History

Kagawa Prefecture has a total of more than 60 Paleolithic period relic sites, of which the 20,000-year-old Kokubu-dai ruins are the most famous. Around the 3rd century BC, rice cultivation technology was brought to Japan from China via the Korean Peninsula. In the Tadotsu-cho Mitsui site, tools, pots, cans and other supplies that were used by people to harvest at that time were excavated

At the end of the 3rd century BC, in some places in Japan, local leaders started to build tombs in West Japan. Mostly square at the front and rounded at the back, those tombs are known as “spoon graves.” In Kagawa’s Takamatsu City, the Shiqing Oyama ancient groups of tombs, which were built in the same period, were discovered. At these ancient tombs, bronze mirrors made in China were unearthed.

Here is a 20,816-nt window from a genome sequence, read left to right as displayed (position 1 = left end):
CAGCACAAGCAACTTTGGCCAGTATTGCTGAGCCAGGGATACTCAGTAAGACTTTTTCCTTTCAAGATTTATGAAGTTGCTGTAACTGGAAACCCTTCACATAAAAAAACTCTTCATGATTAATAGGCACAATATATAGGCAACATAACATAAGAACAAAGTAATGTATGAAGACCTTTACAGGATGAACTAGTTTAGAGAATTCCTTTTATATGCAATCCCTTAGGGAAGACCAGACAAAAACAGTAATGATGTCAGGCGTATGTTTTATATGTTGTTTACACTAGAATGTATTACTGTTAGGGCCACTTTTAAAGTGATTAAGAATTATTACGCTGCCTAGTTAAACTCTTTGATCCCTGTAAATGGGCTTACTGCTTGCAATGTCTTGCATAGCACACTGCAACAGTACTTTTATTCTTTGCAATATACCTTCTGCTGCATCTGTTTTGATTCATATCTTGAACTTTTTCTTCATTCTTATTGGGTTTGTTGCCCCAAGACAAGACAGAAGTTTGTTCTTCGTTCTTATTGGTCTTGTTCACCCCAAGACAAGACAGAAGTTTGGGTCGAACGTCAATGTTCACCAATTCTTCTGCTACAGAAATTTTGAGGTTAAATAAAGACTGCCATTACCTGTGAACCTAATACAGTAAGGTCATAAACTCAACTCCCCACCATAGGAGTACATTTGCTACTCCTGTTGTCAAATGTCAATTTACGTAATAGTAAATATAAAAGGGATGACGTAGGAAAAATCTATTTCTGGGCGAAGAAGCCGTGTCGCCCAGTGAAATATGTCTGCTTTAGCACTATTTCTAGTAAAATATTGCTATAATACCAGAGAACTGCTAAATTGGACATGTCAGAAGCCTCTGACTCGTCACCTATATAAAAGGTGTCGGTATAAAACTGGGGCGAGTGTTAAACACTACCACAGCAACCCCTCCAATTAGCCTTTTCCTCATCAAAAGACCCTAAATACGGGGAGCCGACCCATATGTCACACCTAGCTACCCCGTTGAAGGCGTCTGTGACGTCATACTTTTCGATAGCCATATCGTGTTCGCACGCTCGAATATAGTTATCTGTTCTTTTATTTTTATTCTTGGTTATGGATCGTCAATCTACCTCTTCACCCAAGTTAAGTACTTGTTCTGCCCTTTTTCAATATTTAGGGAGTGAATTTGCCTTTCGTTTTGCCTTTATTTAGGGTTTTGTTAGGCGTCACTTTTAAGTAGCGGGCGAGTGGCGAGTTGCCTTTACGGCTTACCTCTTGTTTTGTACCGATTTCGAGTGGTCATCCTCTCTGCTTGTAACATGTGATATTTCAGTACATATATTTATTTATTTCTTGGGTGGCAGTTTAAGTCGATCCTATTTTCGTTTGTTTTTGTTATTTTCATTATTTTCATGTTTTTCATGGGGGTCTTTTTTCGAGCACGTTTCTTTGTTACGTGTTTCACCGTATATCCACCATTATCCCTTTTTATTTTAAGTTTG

In the fourth and fifth century, the Grand River Dynasty gradually unified Japan, and according to records in the historical book “Japan record,” this was completed in 720 AD. The Kagawa Prefecture was formerly known as the Sanuki State. Around the 6th century AD, Buddhism was brought to Japan from China and spread throughout the country. In 774, Kukai was born in Sanuki State. He arrived in China during the year 804, where he studied Buddhism and culture in Chang'an, the Tang capital. In 806, he returned to Japan, where he was to have a far-reaching impact on Japanese Buddhism and culture.